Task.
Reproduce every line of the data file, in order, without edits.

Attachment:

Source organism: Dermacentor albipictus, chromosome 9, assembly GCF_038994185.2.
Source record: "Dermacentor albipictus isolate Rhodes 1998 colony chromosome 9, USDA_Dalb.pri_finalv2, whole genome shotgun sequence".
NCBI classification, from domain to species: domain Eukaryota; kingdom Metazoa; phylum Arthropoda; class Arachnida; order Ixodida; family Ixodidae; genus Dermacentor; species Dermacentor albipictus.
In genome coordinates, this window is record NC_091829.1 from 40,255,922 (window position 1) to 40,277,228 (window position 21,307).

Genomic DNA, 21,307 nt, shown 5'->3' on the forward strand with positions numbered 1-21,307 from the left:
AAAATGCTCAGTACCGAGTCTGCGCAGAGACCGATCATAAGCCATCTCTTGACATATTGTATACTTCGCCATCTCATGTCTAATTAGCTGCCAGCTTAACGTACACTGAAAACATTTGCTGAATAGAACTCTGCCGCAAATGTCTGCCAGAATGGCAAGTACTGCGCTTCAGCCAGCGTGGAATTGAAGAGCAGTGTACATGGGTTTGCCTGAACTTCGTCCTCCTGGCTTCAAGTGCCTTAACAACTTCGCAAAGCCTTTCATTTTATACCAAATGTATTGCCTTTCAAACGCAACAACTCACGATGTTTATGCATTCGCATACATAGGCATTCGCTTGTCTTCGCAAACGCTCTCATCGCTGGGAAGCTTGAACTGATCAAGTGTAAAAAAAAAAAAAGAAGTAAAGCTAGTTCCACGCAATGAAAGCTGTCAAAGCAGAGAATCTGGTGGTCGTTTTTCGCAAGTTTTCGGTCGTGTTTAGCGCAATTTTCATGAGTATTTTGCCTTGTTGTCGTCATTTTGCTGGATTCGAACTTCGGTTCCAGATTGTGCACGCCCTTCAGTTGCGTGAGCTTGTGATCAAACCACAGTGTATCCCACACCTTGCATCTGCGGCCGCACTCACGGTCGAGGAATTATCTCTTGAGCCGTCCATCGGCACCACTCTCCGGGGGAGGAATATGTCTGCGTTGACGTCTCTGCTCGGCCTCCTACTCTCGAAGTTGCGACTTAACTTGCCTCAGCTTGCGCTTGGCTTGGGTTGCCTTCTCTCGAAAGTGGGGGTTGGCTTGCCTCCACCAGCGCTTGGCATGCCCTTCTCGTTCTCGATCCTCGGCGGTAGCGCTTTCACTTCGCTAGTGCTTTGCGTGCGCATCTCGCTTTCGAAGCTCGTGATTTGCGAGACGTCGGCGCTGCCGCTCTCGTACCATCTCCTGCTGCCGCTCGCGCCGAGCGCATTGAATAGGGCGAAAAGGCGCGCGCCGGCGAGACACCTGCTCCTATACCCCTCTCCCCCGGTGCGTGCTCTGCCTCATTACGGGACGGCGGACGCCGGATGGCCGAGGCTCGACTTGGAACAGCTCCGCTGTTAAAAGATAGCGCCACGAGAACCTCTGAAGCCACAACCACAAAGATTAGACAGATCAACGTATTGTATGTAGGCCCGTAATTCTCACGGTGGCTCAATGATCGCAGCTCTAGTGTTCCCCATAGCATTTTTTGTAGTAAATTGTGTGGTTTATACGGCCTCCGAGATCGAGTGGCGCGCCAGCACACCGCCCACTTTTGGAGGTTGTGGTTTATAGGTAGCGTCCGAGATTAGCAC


Source organism: Dermacentor albipictus, chromosome 9, assembly GCF_038994185.2.
Source record: "Dermacentor albipictus isolate Rhodes 1998 colony chromosome 9, USDA_Dalb.pri_finalv2, whole genome shotgun sequence".
NCBI classification, from domain to species: domain Eukaryota; kingdom Metazoa; phylum Arthropoda; class Arachnida; order Ixodida; family Ixodidae; genus Dermacentor; species Dermacentor albipictus.
In genome coordinates, this window is record NC_091829.1 from 40,255,922 (window position 1) to 40,277,228 (window position 21,307).

Genomic DNA, 21,307 nt, shown 5'->3' on the forward strand with positions numbered 1-21,307 from the left:
AAAATGCTCAGTACCGAGTCTGCGCAGAGACCGATCATAAGCCATCTCTTGACATATTGTATACTTCGCCATCTCATGTCTAATTAGCTGCCAGCTTAACGTACACTGAAAACATTTGCTGAATAGAACTCTGCCGCAAATGTCTGCCAGAATGGCAAGTACTGCGCTTCAGCCAGCGTGGAATTGAAGAGCAGTGTACATGGGTTTGCCTGAACTTCGTCCTCCTGGCTTCAAGTGCCTTAACAACTTCGCAAAGCCTTTCATTTTATACCAAATGTATTGCCTTTCAAACGCAACAACTCACGATGTTTATGCATTCGCATACATAGGCATTCGCTTGTCTTCGCAAACGCTCTCATCGCTGGGAAGCTTGAACTGATCAAGTGTAAAAAAAAAAAAAGAAGTAAAGCTAGTTCCACGCAATGAAAGCTGTCAAAGCAGAGAATCTGGTGGTCGTTTTTCGCAAGTTTTCGGTCGTGTTTAGCGCAATTTTCATGAGTATTTTGCCTTGTTGTCGTCATTTTGCTGGATTCGAACTTCGGTTCCAGATTGTGCACGCCCTTCAGTTGCGTGAGCTTGTGATCAAACCACAGTGTATCCCACACCTTGCATCTGCGGCCGCACTCACGGTCGAGGAATTATCTCTTGAGCCGTCCATCGGCACCACTCTCCGGGGGAGGAATATGTCTGCGTTGACGTCTCTGCTCGGCCTCCTACTCTCGAAGTTGCGACTTAACTTGCCTCAGCTTGCGCTTGGCTTGGGTTGCCTTCTCTCGAAAGTGGGGGTTGGCTTGCCTCCACCAGCGCTTGGCATGCCCTTCTCGTTCTCGATCCTCGGCGGTAGCGCTTTCACTTCGCTAGTGCTTTGCGTGCGCATCTCGCTTTCGAAGCTCGTGATTTGCGAGACGTCGGCGCTGCCGCTCTCGTACCATCTCCTGCTGCCGCTCGCGCCGAGCGCATTGAATAGGGCGAAAAGGCGCGCGCCGGCGAGACACCTGCTCCTATACCCCTCTCCCCCGGTGCGTGCTCTGCCTCATTACGGGACGGCGGACGCCGGATGGCCGAGGCTCGACTTGGAACAGCTCCGCTGTTAAAAGATAGCGCCACGAGAACCTCTGAAGCCACAACCACAAAGATTAGACAGATCAACGTATTGTATGTAGGCCCGTAATTCTCACGGTGGCTCAATGATCGCAGCTCTAGTGTTCCCCATAGCATTTTTTGTAGTAAATTGTGTGGTTTATACGGCCTCCGAGATCGAGTGGCGCGCCAGCACACCGCCCACTTTTGGAGGTTGTGGTTTATAGGTAGCGTCCGAGATTAGCAC